Courts in Great Britain have granted Huntingdon Life Sciences and some of its affiliates temporary injunctions over the past few months, and the High Court there is now considering whether to make those injunctions permanent.
Four Stop Huntingdon Animal Cruelty Activists — Greg and Natasha Avery, Heather James and Claire Percy — have asked for a trial before the court on whether or not the injunctions should be made permanent, while Huntingdon Life Sciences argued that the trial was unnecessary. Mr. Justice Mackay ruled that the issue should go to trial for resolution.
In making the ruling, according to a Press Association account,
Mr. Justice Mackay said that he believed the claimants, HLS and Mr. Cass had a “formidable” case and one which appeared likely to proceed, but he was not satisfied there was no real prospect of a successful defence for the four defendants.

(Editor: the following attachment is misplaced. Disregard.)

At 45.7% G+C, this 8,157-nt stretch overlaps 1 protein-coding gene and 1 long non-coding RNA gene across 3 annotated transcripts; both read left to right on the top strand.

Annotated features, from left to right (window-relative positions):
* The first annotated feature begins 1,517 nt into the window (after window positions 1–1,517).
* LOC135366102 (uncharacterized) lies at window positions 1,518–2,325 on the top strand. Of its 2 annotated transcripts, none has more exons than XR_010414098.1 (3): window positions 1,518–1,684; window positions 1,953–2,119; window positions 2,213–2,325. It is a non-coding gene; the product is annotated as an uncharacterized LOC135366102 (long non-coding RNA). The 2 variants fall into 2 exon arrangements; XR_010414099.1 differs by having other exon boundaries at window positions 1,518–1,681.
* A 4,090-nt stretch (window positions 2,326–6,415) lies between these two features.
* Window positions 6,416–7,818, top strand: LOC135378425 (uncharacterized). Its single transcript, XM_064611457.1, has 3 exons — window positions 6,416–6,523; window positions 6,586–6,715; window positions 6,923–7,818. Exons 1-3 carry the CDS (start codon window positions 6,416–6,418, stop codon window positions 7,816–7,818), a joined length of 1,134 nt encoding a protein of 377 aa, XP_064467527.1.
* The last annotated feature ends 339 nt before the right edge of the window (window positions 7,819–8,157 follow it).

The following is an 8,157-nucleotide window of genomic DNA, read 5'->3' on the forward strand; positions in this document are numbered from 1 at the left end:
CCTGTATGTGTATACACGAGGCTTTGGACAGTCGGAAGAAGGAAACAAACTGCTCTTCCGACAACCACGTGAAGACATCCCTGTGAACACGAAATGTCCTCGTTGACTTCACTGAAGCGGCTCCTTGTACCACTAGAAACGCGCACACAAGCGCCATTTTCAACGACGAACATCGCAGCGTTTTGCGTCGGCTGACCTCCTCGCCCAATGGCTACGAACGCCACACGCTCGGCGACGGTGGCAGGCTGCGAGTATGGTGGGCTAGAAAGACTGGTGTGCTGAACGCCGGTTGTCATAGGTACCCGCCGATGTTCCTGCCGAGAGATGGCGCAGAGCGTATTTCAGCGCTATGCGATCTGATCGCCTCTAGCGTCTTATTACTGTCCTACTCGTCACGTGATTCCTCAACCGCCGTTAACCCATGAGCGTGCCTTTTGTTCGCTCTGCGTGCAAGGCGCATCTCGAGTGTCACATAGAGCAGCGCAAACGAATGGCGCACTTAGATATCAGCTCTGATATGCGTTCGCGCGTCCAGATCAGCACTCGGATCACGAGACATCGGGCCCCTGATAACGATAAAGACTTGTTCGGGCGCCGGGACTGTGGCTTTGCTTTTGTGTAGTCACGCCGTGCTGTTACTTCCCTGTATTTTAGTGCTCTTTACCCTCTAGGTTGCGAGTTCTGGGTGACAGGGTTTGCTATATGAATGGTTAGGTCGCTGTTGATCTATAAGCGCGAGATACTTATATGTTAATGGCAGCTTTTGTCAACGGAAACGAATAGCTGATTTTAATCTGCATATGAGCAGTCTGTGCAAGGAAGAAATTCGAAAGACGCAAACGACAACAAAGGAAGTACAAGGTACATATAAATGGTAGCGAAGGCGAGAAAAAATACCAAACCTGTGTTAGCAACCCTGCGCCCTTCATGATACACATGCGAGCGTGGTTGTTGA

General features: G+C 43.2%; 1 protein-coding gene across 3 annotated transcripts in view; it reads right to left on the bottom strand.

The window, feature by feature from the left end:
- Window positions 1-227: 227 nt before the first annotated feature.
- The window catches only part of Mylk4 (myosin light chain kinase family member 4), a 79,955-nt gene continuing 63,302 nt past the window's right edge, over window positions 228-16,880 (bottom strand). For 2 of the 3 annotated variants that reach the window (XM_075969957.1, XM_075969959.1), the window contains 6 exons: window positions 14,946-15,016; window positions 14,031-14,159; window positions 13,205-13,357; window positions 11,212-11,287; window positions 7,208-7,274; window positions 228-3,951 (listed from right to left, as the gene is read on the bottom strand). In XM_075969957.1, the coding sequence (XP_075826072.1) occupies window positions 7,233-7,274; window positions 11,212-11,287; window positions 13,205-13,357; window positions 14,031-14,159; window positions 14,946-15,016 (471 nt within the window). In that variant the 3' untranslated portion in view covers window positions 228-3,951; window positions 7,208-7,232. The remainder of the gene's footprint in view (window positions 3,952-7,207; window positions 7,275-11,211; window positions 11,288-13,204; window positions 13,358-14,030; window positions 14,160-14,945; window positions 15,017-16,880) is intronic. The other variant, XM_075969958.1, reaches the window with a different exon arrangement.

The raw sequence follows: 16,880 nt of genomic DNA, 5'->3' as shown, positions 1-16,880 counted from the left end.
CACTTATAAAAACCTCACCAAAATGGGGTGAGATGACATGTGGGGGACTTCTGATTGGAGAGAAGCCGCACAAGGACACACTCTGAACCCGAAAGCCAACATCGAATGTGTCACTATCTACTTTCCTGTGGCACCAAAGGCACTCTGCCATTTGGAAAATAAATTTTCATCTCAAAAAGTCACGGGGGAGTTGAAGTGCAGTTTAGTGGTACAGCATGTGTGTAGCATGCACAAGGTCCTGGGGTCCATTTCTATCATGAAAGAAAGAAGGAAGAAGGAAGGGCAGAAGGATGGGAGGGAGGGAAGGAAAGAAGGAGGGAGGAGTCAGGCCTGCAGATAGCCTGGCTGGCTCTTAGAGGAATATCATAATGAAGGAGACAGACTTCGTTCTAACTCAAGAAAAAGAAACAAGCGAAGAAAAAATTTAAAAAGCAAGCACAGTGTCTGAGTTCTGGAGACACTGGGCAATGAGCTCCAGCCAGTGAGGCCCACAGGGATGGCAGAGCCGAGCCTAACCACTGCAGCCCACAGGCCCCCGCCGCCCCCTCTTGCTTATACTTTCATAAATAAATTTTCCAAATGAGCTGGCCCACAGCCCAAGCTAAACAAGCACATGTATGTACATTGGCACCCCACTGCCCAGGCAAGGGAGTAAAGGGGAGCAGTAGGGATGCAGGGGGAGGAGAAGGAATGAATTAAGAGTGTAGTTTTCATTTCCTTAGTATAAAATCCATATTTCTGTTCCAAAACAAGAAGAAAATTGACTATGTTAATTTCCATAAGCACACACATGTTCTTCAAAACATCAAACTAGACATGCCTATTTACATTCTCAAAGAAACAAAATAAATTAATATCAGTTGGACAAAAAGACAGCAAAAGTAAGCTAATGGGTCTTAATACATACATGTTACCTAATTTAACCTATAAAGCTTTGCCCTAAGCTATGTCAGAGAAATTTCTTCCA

Based on that reasoning, Greg Avery declared that HLS had suffered a “spectacular” failure and told the Press Association (emphasis added),
The judge has recognized that SHAC is now a peaceful organization. The temporary injunctions were granted on the basis of unchallenged evidence. We shall now have our day in court.
Aside from Avery’s delusional reading of Mackay’s ruling, it is interesting that Avery said that SHAC is now a peaceful organization. Of course anyone can see that SHAC has been a violent organization in the past, and by now a peaceful organization, Avery apparently meant for the length of time it took him to finish that sentence.
As for those covered by the temporary injunction who did not challenge the proceedings, Mackay made permanent the injunction against six individual defendants and London Animal Action.
Animal rights protesters given go-ahead to challenge harassment injunction. Cathy Gordon, Press Association News, May 26, 2004.